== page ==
1. The first edition of Sténographie Gregg, as Lee mentioned before and on this post, was written by British physician Ernest Farmer in 1924, along with a separate key, a reading book (Lectures and lettres commerciales), and a progressive exercises book (Exercises progressifs) with a separate key — this manual was apparently reprinted in 1927 (I’m not sure if a revision was made then). A new adaptation was written in 1931 (139 pages) and revised in 1939 (which looks like the Anniversary Manual, 160 pages, Deuxième edition) by R. J. Sénécal, who at the time was “Prefect of Studies, Commercial Course, Shorthand and Bookkeeping” at the University of Ottawa. Subsequent series were also published (Simplified in 1954 and 1961, DJS in 1966 and 1975, and S90 in 1979) and were based on simplifications of the Sénécal version and consistency with the English version, since most students that were learning Sténographie Gregg at the time were also learning English Gregg Shorthand. Starting with the Simplified book (which had 42 lessons), the shorthand was written by Sister Marie Perpétue, who although has a legible style, is not as artistic as in the previous editions of Sténographie Gregg (some of these were written by Mrs. Ramsey, who had a beautiful style). The DJS book (Collection du 75e anniversaire) came in two editions, the first one in which the shorthand is presented in 50 lessons and written in one column format (1966), and the second edition that has the shorthand with the two column format and a reduced number of lessons (La sténographie Gregg en 32 leçons, 1975). The S90 book (Collection 90, 1979) and the second edition of the DJS book are virtually identical in content, save for a few brief forms and words. This definitely reduced the cost of printing as not all shorthand plates needed to be redone.

              (Incidentally, I would love to see Sénécal’s 1931 edition, but I’m not sure if any library has it.)

              1. Thank you Carlos. I did not realise that there was such a lot of development going on with foreign language versions of Gregg. But I get the feeling that even “approval” from Gregg/Leslie did not result in an “excellent” adaptation. I followed with interest the link you showed.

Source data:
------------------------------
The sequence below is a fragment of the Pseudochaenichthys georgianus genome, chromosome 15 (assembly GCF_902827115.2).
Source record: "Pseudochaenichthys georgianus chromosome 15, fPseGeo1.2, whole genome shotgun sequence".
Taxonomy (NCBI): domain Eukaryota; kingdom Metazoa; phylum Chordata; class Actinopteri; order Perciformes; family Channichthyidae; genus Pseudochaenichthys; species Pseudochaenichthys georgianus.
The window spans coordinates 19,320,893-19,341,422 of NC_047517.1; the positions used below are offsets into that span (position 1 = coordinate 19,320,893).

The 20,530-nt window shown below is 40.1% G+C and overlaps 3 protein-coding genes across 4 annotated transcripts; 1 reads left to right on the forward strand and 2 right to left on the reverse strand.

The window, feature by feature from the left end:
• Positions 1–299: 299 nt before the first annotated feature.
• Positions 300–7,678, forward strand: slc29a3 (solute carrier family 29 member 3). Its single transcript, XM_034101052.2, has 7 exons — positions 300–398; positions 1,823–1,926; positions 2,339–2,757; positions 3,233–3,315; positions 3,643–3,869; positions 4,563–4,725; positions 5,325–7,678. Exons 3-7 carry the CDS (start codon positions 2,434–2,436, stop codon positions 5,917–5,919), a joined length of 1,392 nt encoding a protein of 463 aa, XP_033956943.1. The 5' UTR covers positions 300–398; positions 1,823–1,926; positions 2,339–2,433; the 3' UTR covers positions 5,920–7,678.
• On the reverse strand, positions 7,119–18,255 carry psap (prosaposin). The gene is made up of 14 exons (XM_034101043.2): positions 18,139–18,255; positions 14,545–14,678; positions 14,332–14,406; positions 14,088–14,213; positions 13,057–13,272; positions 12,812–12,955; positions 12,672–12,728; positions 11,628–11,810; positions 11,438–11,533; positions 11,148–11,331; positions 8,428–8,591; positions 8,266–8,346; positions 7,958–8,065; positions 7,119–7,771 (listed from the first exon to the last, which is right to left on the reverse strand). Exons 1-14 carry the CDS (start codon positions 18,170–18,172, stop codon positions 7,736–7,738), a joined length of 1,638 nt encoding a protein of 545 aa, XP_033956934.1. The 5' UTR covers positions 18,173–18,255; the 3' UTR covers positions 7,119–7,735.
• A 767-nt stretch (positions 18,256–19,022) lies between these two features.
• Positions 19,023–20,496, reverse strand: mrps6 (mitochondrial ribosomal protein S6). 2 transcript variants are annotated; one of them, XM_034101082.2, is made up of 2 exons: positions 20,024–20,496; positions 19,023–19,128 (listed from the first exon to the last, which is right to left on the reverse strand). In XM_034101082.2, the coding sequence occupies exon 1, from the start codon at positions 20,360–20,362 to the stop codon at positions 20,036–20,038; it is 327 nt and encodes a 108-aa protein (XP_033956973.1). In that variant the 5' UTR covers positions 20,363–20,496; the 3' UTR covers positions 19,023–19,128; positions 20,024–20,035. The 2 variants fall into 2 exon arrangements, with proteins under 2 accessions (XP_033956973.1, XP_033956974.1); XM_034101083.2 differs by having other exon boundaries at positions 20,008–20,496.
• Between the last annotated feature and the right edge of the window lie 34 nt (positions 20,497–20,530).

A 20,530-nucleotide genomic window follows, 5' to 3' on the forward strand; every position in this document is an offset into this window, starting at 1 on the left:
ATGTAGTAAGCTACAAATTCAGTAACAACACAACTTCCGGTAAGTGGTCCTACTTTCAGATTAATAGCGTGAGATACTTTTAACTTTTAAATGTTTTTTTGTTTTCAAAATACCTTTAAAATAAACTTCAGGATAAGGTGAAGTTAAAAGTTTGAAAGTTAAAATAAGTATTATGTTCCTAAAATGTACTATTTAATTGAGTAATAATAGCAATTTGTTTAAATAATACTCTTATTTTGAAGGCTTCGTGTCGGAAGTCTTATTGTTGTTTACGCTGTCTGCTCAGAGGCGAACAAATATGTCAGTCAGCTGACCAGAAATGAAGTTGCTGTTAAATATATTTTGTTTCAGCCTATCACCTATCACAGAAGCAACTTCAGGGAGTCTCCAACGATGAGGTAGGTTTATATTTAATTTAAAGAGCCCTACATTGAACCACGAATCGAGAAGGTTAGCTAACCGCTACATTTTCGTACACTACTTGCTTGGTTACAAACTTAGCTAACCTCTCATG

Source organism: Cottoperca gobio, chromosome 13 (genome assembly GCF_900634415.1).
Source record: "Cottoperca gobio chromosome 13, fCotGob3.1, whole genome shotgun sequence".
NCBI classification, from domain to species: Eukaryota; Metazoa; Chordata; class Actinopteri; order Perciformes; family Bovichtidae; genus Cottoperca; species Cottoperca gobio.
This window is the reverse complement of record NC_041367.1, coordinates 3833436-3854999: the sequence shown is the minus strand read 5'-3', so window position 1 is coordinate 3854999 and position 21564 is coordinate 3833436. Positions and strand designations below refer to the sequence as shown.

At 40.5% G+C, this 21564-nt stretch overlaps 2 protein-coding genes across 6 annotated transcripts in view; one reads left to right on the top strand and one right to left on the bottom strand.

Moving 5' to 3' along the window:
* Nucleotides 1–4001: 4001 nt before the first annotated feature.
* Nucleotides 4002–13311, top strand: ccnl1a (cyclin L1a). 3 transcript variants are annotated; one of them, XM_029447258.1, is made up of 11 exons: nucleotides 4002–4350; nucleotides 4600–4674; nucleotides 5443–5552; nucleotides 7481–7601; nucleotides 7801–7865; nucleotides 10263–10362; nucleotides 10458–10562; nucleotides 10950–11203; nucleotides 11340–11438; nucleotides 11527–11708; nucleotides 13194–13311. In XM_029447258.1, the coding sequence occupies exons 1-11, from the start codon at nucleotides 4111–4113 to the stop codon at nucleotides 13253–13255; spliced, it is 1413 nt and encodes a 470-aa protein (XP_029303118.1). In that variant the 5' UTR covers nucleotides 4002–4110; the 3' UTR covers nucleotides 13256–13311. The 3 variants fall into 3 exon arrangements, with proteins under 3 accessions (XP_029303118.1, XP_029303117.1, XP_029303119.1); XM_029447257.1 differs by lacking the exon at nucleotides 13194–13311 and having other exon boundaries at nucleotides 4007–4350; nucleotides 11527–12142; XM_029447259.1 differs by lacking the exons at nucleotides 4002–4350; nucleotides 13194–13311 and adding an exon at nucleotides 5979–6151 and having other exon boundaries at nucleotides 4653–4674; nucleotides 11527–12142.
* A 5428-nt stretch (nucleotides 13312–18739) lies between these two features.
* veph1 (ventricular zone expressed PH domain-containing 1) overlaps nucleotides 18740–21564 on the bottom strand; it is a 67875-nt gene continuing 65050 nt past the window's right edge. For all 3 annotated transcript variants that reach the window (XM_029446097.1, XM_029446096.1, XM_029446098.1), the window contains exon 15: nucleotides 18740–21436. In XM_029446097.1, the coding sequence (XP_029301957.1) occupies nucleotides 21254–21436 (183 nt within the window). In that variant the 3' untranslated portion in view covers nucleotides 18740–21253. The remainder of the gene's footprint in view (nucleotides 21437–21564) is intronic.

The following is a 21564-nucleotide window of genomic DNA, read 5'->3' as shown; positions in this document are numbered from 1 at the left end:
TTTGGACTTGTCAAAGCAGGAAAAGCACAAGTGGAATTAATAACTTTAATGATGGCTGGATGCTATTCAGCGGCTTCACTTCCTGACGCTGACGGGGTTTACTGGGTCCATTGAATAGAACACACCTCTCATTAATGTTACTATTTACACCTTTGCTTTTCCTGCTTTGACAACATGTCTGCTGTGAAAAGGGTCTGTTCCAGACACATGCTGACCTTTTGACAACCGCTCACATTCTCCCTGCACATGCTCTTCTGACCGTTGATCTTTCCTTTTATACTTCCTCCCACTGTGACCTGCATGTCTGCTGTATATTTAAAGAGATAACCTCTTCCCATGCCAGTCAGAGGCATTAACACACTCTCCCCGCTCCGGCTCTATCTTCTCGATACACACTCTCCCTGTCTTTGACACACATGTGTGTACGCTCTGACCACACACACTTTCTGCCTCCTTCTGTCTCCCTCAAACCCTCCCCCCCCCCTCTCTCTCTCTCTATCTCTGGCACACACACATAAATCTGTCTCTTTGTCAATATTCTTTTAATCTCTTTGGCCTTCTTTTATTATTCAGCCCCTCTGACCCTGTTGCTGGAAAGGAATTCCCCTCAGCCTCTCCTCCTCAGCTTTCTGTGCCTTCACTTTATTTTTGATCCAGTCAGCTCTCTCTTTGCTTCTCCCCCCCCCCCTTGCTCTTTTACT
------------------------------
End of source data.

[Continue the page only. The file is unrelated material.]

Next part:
1. I have the 1945 Price List from the Gregg Publishing Company. For foreign language adaptations it lists books available in:



                2. Among the foreign languages, the Spanish adaptations of Gregg Shorthand (Taquigrafía Gregg) were in my opinion the most developed, because they were used in Latin America (more countries, more customers).

          1. Lee – that is “my favourite website”. I had seen it long before I joined this group and have looked at it many times. It mentioned the German Gregg at least.
            Thanks, Nick

    2. (Replying to Christine’s edited initial post — There was no “reply” to click shown after that edit.)
      Thanks for taking the trouble to do that for me Christine. It was very interesting to see exactly how Gregg was applied. I jotted down a little page of notes. And saw that the joined small circle suffix was used for ‘aient’ & ‘ais’; the dot suffix for ‘ant’; the large circle for ‘oise’; and noting several presumed brief forms. I went on to compare the rest of your script with Carlos’s translation. In your update for me I was puzzled until I went on to the rest — you missed putting in “je” just before the end.

      Thanks very much. I won’t be investigating any more though. Nick